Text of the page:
Communication among public safety agencies in Peach County is expected to improve when Fort Valley police and fire switch over to a high frequency digital system.
Right now, Fort Valley police and fire can communicate directly among themselves but not with most sheriffs deputies, firefighters and emergency medical responders in Peach County already on the VHF digital system.
The citys police and fire, which have 800 megahertz equipment, now rely on 911 to relay messages to other public safety agencies within the county.
But thats about to change.
Fort Valley Public Safety Director Lawrence Spurgeon said he expects the switch to take place in the next 30 to 60 days.
It helps promote interoperability among all the agencies, which in turn helps us coordinate all our efforts and provide protection of life and property to the citizens of Fort Valley as a whole, Spurgeon said.
Erecting a tower
The switch comes with the October completion of Peach Countys 400-foot communications tower behind its public safety complex at 1770 U.S. 341 and the approval of agreements earlier this month among the county and agencies for use of the tower.
The agreement with Fort Valley allows the city to place its new police and fire radio equipment on the tower at no charge. Once the equipment arrives, its expected to take about 30 days to install. The city will be responsible for the maintenance of its equipment.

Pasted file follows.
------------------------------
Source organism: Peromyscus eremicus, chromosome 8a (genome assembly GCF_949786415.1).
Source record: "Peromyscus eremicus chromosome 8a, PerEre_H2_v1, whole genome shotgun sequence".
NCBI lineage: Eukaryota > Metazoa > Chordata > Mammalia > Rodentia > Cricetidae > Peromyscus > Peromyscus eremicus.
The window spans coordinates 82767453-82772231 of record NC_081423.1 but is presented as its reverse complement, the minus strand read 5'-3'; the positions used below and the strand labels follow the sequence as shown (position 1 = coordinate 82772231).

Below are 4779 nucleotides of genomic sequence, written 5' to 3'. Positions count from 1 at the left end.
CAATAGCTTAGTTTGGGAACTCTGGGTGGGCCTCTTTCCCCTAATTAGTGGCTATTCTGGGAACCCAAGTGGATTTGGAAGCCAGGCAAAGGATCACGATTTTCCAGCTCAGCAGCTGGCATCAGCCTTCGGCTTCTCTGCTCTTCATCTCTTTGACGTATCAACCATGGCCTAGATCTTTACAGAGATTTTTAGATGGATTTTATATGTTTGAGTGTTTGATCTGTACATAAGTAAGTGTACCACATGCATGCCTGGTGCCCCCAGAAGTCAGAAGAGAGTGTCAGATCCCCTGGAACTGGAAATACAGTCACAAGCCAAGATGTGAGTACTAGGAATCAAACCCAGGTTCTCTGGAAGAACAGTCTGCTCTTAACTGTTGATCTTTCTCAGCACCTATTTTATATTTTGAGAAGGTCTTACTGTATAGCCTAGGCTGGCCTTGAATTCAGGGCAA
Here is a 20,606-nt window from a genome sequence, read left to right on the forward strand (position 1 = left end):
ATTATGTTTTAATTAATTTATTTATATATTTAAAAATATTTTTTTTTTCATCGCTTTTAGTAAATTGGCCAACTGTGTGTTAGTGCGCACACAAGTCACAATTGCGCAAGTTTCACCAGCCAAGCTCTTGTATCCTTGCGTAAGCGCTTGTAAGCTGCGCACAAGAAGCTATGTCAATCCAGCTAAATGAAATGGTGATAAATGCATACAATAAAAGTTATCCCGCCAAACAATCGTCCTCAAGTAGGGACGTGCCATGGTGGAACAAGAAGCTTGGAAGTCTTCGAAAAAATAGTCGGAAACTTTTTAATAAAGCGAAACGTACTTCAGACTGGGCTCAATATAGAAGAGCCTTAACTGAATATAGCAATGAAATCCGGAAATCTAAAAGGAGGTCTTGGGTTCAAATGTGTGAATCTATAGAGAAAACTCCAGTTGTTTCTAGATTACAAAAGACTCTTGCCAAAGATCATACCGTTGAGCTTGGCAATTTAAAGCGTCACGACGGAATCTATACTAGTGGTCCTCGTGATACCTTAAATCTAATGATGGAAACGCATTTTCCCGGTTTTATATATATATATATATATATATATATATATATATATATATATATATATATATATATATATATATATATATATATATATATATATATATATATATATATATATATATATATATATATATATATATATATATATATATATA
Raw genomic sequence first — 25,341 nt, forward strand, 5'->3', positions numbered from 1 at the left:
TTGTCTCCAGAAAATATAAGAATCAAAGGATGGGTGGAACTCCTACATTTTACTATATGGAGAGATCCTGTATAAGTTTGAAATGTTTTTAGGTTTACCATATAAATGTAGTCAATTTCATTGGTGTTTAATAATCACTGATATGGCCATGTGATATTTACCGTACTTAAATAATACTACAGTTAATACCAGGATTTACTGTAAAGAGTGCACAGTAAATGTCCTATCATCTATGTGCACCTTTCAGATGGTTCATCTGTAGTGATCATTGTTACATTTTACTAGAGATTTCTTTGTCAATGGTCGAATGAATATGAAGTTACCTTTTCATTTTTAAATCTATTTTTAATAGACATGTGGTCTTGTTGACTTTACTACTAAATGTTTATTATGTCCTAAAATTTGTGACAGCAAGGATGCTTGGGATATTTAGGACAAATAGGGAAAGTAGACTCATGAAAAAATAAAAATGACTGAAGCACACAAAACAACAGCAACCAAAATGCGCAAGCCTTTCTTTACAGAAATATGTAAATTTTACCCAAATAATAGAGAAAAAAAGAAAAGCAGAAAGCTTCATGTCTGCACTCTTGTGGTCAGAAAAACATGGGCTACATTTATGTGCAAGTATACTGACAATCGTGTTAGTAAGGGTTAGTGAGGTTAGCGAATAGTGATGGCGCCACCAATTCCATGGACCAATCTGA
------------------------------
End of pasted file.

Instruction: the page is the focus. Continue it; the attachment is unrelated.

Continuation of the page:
The Peach County Board of Education, which donated the land for the tower, already has its equipment in place on the tower under a similar agreement.
There had been discussions of renting space on the tower. But Peach County commissioners decided against charging other governmental entities because the $200,000 tower was constructed with revenue generated from a special purpose local option sales tax, said Peach County Emergency Management Agency Director Jeff Doles.
The 800 megahertz system is now located on a 220-foot Flint Energies tower about a mile south of the sheriffs office on U.S. 341 South.
The county plans to move that equipment, along with a data line that connects it to Houston Countys 800 megahertz system, to its new tower. The moving of equipment is expected to cost about $12,000 and take about 60 days, Doles said.
About half of the cost is expected to come from revenue set aside in the sales tax for the new tower, Doles said. The remaining $5,900 will come from money set aside for the jail expansion, said Peach County Sheriff Terry Deese. The equipment was once attached to a communications tower at the jail that came down with the facilitys expansion.
The move is expected to save Peach County about $716 in monthly rent paid to Flint Energies to use its tower, Doles estimated. He expects the cost savings to offset the expense of the move.
Also, various options had been proposed for what to do with the 800 megahertz system -- including selling it. But Deese was among those who favored keeping the system in play primarily because that enables some Peach County public safety personnel to talk directly with Houston County agencies that communicate on an 800 megahertz system.